24 February 2020 (closed)
USD/IDR (13,777) +42.00 +0.31%
EUR/IDR (14,865) +32.28 +0.22%
Jakarta Composite Index (5,807.05) -75.21 -1.28%
The Indonesia Stock Exchange (IDX) and the Financial Services Authority (OJK) aim to boost the number of listed companies in Indonesia by making it easier for companies to go public in an initial public offering (IPO). One strategy is the setting up of "Go Public" information centers in Jakarta and other big cities in Indonesia. This would mean that company officials will not need to travel to Jakarta to collect documents and provide data to the IDX. Soon, this will be possible in the regional centers. These centers can also introduce underwriters to companies that are interested to go public.
Tito Sulistio, General Director of the IDX, said that in theory it should only require some 13 weeks for a company to complete an initial public offering (IPO) on the Indonesia Stock Exchange (IDX). However, in reality it can take up to one year for a company to go public in Indonesia. This is primarily caused by companies' hesitation to act. Sulistio therefore says owners and the management of companies need to become aware that the process to list on the IDX is not as complicated and expensive as imagined. Moreover, companies tend to delay IPOs when there exist negative market sentiments. Although this makes sense as negative market sentiments will curtail investors' appetite for shares at a company's trading debut, Sulistio says the companies should focus on the long-term advantages of an IPO rather than short-term emotions.
This year the IDX targets to welcome 35 new companies on the local bourse, an ambitious target given financial and stock markets, worldwide, are plagued by a high degree of uncertainty due to the "Brexit" issue, looming tighter monetary policy in the USA, China's economic slowdown, and low commodity prices. Last year, only 16 companies conducted an IPO in Indonesia. Still, Sulistio remains optimistic, saying that in the next couple of weeks two companies are to be added on the Indonesia Stock Exchange, while between seven and nine companies that have expressed their interest to list on the IDX are currently being processed by the OJK.
Per 27 June 2016 there are 527 listed companies on the Indonesia Stock Exchange. This is a low number compared to the number of listed companies on other stock exchanges in Asia: Japan (3,521 listed companies), South Korea (1,981), Hong Kong (1,899), Shanghai (1,100), Malaysia (904), Singapore (766), and Thailand (644). Given that Indonesia is Southeast Asia's largest economy, it would therefore be more "normal" to have more listed companies in Indonesia than in neighboring countries Malaysia, Singapore and Thailand. However, reality proves differently.
Awareness about the advantages of going public seems to be low in Indonesia where there exists a generally low understanding of capital markets. Most entrepreneurs simply see an IPO as a method to generate funds. Therefore the opening of information centers in the regions is a positive step. However, to encourage appetite for IPOs, the IDX may also want to consider giving fiscal incentives such as a tax holiday.
Another factor that makes it difficult to enlarge the number of listed companies in Indonesia is that most of the large companies have already conducted an IPO, while there remains a large number of big state-owned companies as well as big companies that are run - for several generations - by Indonesian families. In the Indonesian economy the big state-owned companies play a big role. However, the government is not eager to let them go public. Meanwhile, those companies that are run by families often cannot agree on the move to go public.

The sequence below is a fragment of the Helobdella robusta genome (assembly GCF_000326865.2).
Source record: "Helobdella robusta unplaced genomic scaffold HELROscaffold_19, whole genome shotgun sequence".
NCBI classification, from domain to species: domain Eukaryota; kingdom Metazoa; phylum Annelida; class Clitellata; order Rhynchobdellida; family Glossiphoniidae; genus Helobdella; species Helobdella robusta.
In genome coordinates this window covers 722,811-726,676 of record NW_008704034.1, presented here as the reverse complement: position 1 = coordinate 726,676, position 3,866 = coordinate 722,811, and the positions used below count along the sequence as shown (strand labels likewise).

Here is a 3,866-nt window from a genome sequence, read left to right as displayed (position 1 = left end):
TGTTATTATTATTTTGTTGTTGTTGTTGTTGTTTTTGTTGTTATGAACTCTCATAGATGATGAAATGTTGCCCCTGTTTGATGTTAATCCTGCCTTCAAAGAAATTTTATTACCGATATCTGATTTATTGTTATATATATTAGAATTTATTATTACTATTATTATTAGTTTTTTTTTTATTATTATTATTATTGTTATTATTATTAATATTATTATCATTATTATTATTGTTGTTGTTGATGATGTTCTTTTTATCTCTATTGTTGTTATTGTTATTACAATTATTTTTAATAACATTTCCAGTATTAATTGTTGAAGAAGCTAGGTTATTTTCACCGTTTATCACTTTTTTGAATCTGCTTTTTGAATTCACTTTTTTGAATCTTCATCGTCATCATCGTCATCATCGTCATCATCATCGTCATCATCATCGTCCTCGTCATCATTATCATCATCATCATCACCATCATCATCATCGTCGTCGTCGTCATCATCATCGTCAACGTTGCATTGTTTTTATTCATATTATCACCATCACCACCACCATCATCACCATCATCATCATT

For the mid-sized companies in Indonesia it is generally difficult to adhere to regulatory requirements such as the requirement to provide transparent financial reports to the public. Moreover, they are usually frightened by the high costs that are involved when going public. For example, they usually have to create investment relations departments and accounting oversight committees.
Advantages for a company to go public:
- Generate fresh funds that can be used for business expansion or to pay off debt
- Raise public awareness of the company/adding a new group of potential customers
- Increase the company's market share
- Lucrative exit strategy for founding individuals
- Improved management due to mandatory higher degree of financial and corporate transparency to the public
Disadvantages for a company to go public:
- Higher costs of complying with regulatory requirements
- Adjust to a higher degree of financial and corporate transparency
- "Market pressure" causes companies to focus on short-term instead of long-term growth
Initial public offerings on the Indonesia Stock Exchange that are currently in the pipeline include Aneka Gas Industri, Protech Mitra Perkasa, Capital Financial Indonesia, and Megapower Makmur. So far this year, only six companies have listed on the IDX. Today, Duta Inti Daya will be added as the seventh company.
Last Update: 30 Nov 2018
IPOs on the Indonesia Stock Exchange up to 27 June 2016
|Company||P: 30 Nov 2018||P: 29 Nov 2018||Gain/Loss||P/E ttm||Yield %||Gain/Loss YTD|
|Bank Artos IndonesiaARTO||170||144||18.06%||N/A||0.00%||1.19%|
|Mahaka Radio Integra Tbk.MARI||246||250||-1.60%||N/A||0.00%||-81.08%|
|Bank Ganesha Tbk.BGTG||83||84||-1.19%||N/A||0.00%||-2.35%|
|Cikarang Listrindo Tbk.POWR||880||875||0.57%||N/A||0.00%||-30.98%|
|Sillo Maritime Perdana Tbk.SHIP||1,005||1,040||-3.37%||N/A||0.00%||25.62%|
|Duta Intidaya Tbk.DAYA||214||214||0.00%||N/A||0.00%||13.23%|
Green colour indicates upward movement
Red colour indicates downward movement
P = price; E = earnings; D = dividend; Yield = D/P
"N/A" indicates P/E < 0 (negative earnings)
"-" indicates E,D,P or YTD is not available